Another, similar, option is thought to be to amend the wording of the plan to recognise the lawful use of the site as an airport, with no development allocation, for a two year period or until the decision is made on the DCO if that comes before the end of the two years. This would mean additional housing sites for Westwood, Birchington and Westgate plus smaller sites across the district to be earmarked for development at the end of the local plan period in 2031.

A DCO is the means of obtaining permission for developments categorised as Nationally Significant Infrastructure Projects (NSIP). This includes energy, transport, water and waste projects.

Riveroak Strategic Partners, who want to bring aviation back to the Manston site, made a DCO submission in April but this was withdrawn ;ast month. The firm says it aims to resubmit the application.


Thanet is in an ‘intervention’ stage from central government following the failure to agree the local plan to go forward to the next stag when councillors took the vote in January.

Then-Housing Secretary Sajid Javid wrote to 15 local authorities in England in March to inform them of decisions on intervention.

Thanet was one of three authorities where the government confirmed it could take over the entire process.

TDC initially said a new plan could take between 8-10 months with the intention to publish a pre-submission draft plan by December 2018  and submission for examination until April 2019.

But council leader Bob Bayford, who was voted in to the council top spot following the resignation of UKIP leader Chris Wells at the end of February, had pledged to “progress and deliver the local plan.”

New vote

Thanet council Cabinet members will meet to discuss the draft plan on July 2. The issue will go to the scrutiny panel on July 11, back to Cabinet on July 19 before a final decision from full council on July 26.

Documents for those meetings have not yet been published.

The draft plan

Thanet’s Draft Local Plan –which runs until 2031 –sets out how much development is needed to support the future population and economy. Allocating land through the plan is designed to give the council greater control over where and what type of developments can take place.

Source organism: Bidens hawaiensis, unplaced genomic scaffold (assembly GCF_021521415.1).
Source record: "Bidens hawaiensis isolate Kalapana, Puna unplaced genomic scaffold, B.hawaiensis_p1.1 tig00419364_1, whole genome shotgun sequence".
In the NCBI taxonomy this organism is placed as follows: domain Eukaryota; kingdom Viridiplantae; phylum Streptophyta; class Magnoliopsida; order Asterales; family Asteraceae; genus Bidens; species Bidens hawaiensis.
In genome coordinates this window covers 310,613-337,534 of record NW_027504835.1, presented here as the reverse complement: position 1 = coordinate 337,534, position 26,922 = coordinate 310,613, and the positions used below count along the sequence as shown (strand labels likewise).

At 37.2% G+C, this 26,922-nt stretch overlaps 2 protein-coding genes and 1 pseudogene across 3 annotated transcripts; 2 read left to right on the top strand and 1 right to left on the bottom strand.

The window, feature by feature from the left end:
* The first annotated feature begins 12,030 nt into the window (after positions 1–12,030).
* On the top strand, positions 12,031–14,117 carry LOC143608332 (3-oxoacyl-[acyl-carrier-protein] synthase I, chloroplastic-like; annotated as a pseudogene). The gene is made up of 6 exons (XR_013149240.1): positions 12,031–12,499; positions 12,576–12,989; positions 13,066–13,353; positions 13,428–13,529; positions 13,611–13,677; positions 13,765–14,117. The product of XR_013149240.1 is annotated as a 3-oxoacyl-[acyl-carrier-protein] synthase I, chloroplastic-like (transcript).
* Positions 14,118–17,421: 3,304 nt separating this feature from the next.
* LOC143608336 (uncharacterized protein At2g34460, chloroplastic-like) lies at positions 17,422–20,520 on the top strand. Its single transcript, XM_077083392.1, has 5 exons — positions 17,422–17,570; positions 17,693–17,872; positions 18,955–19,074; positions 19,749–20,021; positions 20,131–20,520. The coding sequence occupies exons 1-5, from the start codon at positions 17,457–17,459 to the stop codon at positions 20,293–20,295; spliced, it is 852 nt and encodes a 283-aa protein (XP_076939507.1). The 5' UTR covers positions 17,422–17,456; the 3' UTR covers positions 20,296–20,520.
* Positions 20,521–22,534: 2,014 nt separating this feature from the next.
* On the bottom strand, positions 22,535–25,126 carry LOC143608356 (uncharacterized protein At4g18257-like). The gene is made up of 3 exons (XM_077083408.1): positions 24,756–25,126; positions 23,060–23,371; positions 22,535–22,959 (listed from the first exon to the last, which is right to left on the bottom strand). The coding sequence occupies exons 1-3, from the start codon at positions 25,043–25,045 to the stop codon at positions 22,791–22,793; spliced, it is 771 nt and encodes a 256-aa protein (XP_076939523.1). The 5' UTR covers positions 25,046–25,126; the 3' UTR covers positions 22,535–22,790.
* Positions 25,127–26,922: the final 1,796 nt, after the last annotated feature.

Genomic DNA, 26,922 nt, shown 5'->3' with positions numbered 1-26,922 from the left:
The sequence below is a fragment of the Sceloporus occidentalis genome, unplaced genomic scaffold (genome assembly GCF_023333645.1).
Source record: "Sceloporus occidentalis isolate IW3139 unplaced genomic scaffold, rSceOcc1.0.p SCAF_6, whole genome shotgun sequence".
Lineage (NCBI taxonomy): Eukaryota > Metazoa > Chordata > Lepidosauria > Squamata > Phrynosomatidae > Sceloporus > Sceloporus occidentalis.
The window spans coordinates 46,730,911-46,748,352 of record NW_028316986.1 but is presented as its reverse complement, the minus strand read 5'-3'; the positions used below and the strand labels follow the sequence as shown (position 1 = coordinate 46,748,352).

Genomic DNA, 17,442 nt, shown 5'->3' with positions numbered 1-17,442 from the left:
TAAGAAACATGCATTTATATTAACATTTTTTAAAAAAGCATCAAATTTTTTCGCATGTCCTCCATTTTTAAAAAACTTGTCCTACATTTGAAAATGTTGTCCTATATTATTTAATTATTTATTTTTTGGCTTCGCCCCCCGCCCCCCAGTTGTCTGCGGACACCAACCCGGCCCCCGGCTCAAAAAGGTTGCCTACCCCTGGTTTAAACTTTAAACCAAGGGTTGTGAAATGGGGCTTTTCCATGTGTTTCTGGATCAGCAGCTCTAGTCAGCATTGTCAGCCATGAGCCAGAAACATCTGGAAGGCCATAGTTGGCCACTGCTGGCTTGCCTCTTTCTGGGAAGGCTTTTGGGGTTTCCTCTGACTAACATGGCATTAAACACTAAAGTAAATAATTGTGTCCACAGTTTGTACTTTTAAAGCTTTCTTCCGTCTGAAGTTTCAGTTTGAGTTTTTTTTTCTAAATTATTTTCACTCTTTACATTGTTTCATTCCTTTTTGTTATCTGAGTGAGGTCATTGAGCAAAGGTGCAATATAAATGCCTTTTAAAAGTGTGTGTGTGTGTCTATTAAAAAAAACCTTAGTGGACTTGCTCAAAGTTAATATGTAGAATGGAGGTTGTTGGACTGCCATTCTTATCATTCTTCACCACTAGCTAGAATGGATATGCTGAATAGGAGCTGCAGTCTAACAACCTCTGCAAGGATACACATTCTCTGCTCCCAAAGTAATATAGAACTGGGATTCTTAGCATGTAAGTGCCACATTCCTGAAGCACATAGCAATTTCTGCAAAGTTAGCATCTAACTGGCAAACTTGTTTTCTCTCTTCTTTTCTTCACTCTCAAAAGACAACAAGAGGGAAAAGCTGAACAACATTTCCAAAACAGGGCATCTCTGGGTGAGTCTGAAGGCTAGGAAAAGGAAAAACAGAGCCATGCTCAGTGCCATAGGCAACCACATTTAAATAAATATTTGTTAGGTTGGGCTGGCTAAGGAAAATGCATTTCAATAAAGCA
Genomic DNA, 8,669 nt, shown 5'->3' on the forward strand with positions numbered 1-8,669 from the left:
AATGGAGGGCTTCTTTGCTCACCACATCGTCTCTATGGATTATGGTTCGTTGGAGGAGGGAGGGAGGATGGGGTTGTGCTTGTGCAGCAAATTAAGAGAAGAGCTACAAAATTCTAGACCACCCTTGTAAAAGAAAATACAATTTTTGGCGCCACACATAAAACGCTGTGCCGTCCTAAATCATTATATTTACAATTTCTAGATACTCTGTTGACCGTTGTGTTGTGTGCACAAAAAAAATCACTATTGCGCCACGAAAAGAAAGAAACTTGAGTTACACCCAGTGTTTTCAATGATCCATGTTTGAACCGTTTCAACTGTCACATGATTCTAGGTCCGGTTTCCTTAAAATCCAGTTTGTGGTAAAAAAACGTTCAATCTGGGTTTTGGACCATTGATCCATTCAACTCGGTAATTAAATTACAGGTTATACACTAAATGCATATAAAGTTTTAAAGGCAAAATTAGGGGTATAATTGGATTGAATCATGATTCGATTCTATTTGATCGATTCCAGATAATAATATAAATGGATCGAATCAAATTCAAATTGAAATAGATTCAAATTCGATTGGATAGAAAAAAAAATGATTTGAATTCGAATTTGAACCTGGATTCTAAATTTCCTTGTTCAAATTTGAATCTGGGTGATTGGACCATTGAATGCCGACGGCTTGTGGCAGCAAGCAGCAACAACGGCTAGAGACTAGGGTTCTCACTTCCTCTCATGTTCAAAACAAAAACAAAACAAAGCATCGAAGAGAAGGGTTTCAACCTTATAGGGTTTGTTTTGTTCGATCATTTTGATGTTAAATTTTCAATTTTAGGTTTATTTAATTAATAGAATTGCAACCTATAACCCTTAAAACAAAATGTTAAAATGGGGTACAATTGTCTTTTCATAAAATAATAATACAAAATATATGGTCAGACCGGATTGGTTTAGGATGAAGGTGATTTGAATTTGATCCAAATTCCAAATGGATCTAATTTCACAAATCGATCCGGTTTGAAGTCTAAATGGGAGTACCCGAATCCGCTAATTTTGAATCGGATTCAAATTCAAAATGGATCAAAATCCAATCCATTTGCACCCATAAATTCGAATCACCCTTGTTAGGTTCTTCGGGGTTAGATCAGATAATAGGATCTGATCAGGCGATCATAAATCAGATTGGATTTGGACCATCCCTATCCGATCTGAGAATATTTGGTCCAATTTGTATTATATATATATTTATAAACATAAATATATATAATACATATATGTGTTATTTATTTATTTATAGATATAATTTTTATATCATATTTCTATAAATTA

Consultation was carried out last year on revisions to the plan included axing the aviation-use only designation at Manston airport and putting forward new isle sites including Manston Court Road and Haine Road.

Government guidelines currently dictate a build of 17,140 new isle homes by 2031.

This level of housing may need to rise even further following a government plans to standardise the way local authorities work out housing need.

The figure could rise to more than 20,200 homes, raising the requirement from 857 dwellings per year to 1063 dwellings per year.

Some 1,555 homes have already been constructed; another 3,017 have been given planning permission; 2,700 are accounted for through windfall housing –sites that have historically had planning approval and may be put forward again – and 540 are already empty homes.

This leaves 9,328 properties to be accommodated.

Allhallows-on-Sea – Kent’s version of Southend that never took off



As I look out of the window across the Thames Estuary you see the Hoo penninsula. the only development on its coast before you get to the isle of Grain is an ugly caravan park at Allhallows.

There is a railway line across thepenninula, promoted by local land speculators.  The northern bank of the estuary here was no less empty than Hoo before the railways came so why did Southend take off and Allhallows not.

It very nearly did – according to Wikipedia.

In 1878, Henry Pye with a deputation of other local farmers met the South Eastern Railway Company with a request for a new railway to be built in the area. From this meeting a new company was established, the Hundred of Hoo Railway Company. The SER saw it as part of the development of continental traffic, and the ferry terminal at what was named Port Victoria was built as terminus of the line. The traffic did not materialise and that section of the line and the line beyond Grain closed in 1951.